What would you do if I told you that not every single person in the world has fallen head over heels in love with Uncharted 4: A Thief’s End? The most I’d do is shrug my shoulder. However, this video game reviewer learned the hard way that having an unpopular opinion can be a dangerous thing in the video game industry.
Michael Thomsen, The Washington Post‘s video game critic, caused quite a stir on the Internet for his somewhat negative review of Naughty Dog’s latest epic.
He wrote: “The “Uncharted” games have never excelled at storytelling. Instead, they’ve used it an accompaniment to overwhelming visual technology. The games have always struck me as garish more than gorgeous, more interested in overwhelming the senses than communicating with them. “A Thief’s End” is overflowing with useless detail. – Robert Thomsen”
Thomsen has been a video game reviewer for a number of years now and he’s made a name for himself by giving bad reviews to some very popular games that other publications don’t dare challenge like Dark Souls II and Red Dead Redemption. Though his personal review of Uncharted 4 does not have a score attached to it, The Washington Post submitted a 4/10 rating to Metacritic, making it the only negative review the game has received on the aggregator.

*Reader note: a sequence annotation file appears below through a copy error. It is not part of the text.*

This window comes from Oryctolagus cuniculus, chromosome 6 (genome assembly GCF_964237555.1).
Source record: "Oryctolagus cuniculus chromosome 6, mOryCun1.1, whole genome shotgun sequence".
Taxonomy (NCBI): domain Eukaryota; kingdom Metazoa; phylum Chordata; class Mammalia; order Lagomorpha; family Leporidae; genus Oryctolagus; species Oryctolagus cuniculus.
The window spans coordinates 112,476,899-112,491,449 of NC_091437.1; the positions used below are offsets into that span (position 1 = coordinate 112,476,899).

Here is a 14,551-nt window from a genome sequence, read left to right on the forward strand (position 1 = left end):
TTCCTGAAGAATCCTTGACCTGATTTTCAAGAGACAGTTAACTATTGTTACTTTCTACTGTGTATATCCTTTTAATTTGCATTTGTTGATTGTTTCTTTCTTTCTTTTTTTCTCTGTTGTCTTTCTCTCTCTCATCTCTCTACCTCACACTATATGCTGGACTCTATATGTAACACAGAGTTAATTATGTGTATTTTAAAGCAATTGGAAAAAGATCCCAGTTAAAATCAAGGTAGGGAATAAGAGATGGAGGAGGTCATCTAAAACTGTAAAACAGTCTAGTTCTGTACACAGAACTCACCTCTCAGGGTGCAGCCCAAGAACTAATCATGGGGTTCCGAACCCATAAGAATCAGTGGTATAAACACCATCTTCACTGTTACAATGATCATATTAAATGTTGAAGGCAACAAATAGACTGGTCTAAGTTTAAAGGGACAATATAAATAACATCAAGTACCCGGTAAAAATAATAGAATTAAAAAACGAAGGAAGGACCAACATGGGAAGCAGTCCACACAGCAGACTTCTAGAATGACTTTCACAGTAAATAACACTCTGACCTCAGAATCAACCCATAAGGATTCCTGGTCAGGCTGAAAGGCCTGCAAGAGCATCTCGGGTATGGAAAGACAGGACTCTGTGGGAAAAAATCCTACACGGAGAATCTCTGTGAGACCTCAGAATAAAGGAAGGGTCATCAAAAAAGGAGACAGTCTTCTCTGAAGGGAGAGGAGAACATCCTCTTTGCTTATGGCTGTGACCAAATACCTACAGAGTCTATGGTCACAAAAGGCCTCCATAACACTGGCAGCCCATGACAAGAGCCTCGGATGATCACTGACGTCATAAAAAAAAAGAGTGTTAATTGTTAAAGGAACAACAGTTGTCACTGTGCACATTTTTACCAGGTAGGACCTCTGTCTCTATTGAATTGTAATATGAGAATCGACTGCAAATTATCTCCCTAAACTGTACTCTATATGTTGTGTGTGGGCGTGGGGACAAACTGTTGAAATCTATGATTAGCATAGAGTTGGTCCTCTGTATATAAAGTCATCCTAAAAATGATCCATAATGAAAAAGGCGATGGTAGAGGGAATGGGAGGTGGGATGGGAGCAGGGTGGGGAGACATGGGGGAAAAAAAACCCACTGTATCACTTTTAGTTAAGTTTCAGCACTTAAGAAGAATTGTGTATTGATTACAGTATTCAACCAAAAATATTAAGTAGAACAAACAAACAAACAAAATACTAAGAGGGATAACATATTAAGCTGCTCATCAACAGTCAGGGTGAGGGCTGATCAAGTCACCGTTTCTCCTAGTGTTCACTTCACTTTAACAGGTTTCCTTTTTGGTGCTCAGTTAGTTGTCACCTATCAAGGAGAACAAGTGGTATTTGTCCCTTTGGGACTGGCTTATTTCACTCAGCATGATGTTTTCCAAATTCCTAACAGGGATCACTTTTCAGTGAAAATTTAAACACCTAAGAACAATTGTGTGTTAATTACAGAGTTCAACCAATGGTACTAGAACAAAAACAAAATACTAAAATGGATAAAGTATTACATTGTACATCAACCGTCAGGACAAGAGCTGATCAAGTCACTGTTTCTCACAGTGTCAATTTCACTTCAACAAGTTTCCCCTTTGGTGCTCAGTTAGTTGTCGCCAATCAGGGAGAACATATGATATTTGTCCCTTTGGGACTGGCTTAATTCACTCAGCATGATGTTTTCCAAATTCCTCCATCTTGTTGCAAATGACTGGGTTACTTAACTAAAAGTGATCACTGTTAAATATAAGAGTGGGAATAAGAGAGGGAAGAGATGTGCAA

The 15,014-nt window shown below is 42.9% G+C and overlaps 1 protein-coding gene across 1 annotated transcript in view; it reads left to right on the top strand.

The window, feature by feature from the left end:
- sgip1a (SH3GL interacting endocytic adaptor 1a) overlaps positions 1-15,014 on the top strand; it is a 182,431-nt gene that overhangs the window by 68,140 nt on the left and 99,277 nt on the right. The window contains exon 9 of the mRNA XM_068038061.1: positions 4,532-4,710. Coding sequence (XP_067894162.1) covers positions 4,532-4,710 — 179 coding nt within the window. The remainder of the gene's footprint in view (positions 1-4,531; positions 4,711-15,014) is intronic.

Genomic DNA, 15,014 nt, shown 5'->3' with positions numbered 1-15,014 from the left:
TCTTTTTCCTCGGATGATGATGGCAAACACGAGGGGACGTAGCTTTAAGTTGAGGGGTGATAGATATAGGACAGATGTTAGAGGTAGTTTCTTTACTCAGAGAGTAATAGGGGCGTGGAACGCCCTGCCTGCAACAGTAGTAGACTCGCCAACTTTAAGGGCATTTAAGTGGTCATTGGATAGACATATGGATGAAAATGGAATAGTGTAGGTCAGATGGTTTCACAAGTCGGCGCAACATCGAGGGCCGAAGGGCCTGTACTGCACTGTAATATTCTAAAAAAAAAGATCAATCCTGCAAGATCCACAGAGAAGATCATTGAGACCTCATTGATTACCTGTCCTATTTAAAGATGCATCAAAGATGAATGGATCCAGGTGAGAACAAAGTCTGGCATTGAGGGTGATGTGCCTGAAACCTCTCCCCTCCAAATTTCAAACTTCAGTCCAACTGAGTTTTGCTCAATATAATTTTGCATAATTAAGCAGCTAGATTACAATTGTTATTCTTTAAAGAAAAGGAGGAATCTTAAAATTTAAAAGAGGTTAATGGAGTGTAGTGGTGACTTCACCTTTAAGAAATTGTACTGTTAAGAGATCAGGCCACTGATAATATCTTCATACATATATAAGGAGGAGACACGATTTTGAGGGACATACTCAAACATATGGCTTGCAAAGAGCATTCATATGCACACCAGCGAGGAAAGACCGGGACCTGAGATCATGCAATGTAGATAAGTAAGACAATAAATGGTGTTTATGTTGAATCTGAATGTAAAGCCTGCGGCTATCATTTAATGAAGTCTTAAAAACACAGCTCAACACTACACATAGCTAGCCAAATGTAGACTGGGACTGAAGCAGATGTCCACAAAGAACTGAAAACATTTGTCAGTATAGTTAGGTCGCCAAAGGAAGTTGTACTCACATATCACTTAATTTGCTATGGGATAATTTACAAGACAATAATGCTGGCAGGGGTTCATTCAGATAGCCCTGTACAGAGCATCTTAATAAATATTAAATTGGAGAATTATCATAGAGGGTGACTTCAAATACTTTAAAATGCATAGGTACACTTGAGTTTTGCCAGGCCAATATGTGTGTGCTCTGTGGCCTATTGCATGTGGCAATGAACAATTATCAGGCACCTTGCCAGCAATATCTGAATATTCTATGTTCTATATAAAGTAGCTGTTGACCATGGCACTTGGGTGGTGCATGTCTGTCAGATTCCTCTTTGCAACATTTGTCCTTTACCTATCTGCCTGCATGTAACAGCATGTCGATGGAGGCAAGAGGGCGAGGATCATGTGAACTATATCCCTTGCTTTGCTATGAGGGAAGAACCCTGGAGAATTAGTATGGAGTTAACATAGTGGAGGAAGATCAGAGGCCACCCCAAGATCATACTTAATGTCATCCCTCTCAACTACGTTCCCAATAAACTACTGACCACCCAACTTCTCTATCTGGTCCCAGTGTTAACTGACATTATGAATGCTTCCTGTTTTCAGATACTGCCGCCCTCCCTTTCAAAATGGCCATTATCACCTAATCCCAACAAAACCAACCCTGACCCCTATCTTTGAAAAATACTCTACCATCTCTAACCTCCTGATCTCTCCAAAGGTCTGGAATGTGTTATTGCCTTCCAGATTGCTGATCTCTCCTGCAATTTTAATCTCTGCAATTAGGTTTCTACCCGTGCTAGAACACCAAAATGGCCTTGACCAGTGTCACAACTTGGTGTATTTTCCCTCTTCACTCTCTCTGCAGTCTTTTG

The negative review prompted dimitris xorikos has started a petition in order to get the Metacritic review removed. So far, the petition only needs 478 more signatures to achieve its 7,500 signature goal. Even Troy Baker, the voice actor that co-starred in Uncharted 4, has signed the petition and has been encouraging others to do so.
This is completely outrageous. A single negative review on Metacritic will not hurt a game that’s received near-perfect scores everywhere else like many fans (and even some cast members) may believe. Even if you truly believe that Thomsen is simply trashing the game for attention, this sort of mob mentality to suppress dissenting opinions is why video game journalism isn’t taken seriously. Reviewers who go against the grain and offer lower scores than average are regularly faced with abuse via social media from video game fans who feel the need to defend their latest purchase.
Admittedly, Thomsen’s review doesn’t make a convincing case that Nathan Drake’s is an “inconclusive wreck” nor does it have much to say about whether the game’s creators accomplished what they set out to do. But at the same time, we don’t have to agree on everything. In fact, if we weren’t so threatened by dissenting opinions, we may someday have critical discussions about video games that ultimately make the medium better. But until then, cyber-bullying a video game reviewer who didn’t like your new favorite game only sets us our community back.
Were you personally offended by Thomsen’s negative review? If so, we’d love to know why in the comments.